In other words, hipster anti-racism, like much of hipsterdom, is defined by its appropriation and lack of historicity. Continue reading

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The L.A. Riots and the Myth of Multiculturalism

by Holly Fetter, ’13

At tonight’s Occupy Art lecture, Jeff Chang asked, “How did the L.A. Riots change Whiteness?”

My answer? It didn’t.

Twenty years ago today, cleanup efforts began throughout the ravaged cityscape of Los Angeles. For four days, masses of outraged people – primarily people of color – reacted to the unjust acquittal of the four LAPD police officers that beat Rodney King.

I was only two years old when the Riots broke out, a small girl with no memory of this tragedy. All I have is the complicated knowledge that it was the military and police officers that protected my White neighborhood from encountering the flames and violence that were engulfing other parts of the city. The L.A. Riots are a site at which I can begin to excavate my own history of privilege, begin to understand the ways that institutional privilege saved me from being one of the 53 people killed or the thousands injured. By re-visiting the living archive of this uprising, I can understand the world of racism that I inherited, a world hasn’t changed much in 20 years.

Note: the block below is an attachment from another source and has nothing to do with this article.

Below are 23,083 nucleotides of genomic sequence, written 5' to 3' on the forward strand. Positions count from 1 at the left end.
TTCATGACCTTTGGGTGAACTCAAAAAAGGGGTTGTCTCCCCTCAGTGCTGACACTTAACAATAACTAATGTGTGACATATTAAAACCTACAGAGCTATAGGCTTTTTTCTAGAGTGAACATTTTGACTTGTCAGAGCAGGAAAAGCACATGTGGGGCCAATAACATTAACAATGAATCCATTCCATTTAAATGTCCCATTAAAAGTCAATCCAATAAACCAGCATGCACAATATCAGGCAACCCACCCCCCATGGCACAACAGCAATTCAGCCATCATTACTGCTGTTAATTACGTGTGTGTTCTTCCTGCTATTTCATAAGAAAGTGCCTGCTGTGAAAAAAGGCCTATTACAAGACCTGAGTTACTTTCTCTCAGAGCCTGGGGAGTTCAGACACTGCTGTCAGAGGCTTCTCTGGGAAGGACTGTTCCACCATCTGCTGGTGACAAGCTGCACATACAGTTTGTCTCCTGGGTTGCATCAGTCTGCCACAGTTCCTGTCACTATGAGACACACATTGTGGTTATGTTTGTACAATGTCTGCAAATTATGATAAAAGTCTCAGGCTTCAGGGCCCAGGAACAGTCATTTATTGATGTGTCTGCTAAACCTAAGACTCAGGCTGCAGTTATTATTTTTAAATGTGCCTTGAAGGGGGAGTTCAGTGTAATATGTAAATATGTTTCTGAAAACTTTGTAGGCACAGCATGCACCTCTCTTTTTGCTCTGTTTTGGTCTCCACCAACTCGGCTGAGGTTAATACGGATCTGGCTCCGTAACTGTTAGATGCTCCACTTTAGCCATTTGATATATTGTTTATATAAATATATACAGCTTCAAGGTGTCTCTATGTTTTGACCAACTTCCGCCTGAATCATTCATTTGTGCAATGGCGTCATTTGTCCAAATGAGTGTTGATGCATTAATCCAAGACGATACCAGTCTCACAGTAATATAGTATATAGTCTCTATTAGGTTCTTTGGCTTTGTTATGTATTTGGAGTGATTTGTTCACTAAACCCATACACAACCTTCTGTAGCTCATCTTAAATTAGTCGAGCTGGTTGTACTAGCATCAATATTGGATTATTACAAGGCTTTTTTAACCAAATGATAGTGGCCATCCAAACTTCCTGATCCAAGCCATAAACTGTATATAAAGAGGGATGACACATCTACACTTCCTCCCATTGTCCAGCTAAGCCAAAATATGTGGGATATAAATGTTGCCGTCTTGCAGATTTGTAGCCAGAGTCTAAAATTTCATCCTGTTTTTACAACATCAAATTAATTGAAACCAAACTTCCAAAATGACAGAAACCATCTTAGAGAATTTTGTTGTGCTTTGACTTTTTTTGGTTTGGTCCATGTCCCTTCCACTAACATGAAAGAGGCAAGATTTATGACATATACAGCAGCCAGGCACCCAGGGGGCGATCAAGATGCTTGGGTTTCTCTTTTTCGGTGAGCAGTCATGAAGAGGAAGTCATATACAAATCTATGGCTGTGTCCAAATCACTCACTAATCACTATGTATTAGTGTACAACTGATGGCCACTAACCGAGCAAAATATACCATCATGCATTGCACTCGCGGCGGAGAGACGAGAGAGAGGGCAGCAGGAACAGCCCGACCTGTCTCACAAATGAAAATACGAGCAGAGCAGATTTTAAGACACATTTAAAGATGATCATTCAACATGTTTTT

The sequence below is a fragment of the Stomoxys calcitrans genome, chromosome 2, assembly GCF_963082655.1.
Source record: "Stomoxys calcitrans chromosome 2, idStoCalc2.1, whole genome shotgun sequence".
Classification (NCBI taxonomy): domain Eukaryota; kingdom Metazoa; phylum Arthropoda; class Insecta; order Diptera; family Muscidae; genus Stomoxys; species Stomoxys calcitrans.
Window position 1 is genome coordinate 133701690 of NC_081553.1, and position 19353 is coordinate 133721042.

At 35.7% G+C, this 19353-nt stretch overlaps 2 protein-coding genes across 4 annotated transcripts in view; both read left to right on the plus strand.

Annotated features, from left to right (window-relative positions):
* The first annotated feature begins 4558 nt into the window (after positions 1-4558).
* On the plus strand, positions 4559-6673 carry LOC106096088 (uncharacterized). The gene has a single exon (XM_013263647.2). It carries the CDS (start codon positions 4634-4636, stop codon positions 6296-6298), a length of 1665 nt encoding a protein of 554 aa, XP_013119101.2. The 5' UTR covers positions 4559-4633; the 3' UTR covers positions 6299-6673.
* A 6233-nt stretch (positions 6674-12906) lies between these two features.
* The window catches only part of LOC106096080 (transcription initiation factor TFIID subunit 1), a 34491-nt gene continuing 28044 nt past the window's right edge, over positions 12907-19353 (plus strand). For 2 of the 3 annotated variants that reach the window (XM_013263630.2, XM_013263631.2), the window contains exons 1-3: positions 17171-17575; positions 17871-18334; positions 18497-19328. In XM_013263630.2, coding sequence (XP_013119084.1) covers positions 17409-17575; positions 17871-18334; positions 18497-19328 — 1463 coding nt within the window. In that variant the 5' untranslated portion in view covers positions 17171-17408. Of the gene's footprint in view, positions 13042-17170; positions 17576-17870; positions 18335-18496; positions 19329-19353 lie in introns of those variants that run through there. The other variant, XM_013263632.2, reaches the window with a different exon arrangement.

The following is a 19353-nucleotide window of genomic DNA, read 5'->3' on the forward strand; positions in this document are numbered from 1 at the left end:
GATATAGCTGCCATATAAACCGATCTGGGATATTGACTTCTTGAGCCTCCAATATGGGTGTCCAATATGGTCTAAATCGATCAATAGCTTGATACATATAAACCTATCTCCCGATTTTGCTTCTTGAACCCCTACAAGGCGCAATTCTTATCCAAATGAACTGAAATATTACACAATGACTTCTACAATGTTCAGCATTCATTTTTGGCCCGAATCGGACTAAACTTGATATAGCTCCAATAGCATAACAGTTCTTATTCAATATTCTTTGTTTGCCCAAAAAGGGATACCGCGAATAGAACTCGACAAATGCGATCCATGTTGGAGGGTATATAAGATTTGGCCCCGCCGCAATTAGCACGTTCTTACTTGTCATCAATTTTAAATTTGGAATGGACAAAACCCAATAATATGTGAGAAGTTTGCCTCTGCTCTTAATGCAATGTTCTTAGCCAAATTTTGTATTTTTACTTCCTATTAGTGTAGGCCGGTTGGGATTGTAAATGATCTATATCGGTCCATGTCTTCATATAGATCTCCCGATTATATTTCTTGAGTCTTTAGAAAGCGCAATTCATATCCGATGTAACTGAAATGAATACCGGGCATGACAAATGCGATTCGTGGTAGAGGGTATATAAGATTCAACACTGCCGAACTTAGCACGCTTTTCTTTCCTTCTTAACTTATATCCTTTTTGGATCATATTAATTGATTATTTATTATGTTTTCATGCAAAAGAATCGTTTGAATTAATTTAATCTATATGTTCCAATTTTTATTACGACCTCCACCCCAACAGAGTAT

When reading about the Riots, one encounters tales of inter-ethnic struggle, of a city destroyed by its own low-income residents of color. But the assigned texts for this week’s Occupy Art lecture allowed me to reflect on the role of White folks during and after the Riots. Continue reading

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Eminem: Hi! My Name is WHITE

by Sarah Quartey, ’14

In the past twenty years alone, Eminem claimed the title of the seventh most top-selling artist and the first most top-selling artist of digital sales (The Nielson Corporation).  But when Eminem entered the hip-hop nation, he brought with him the issues and identities of white Americans.  The offensive and occasionally vile content of Eminem’s lyrics have triggered massive media attention: with controversy, lewdness, and popularity, Eminem wedges open a place for white identity to be addressed in America’s race conversation.  Eminem skillfully harnessed the power of hip-hop as a hyper-racialized medium.

For many social scientists, authors, and historians like Bakari Kitwana, “the term ‘hip-hop nation’ is used interchangeably with black youth culture” (xiii).  With his record-breaking sales and media-stunning controversies, Eminem is the representation of a culture associated with black youth, and yet Eminem is a white artist. Continue reading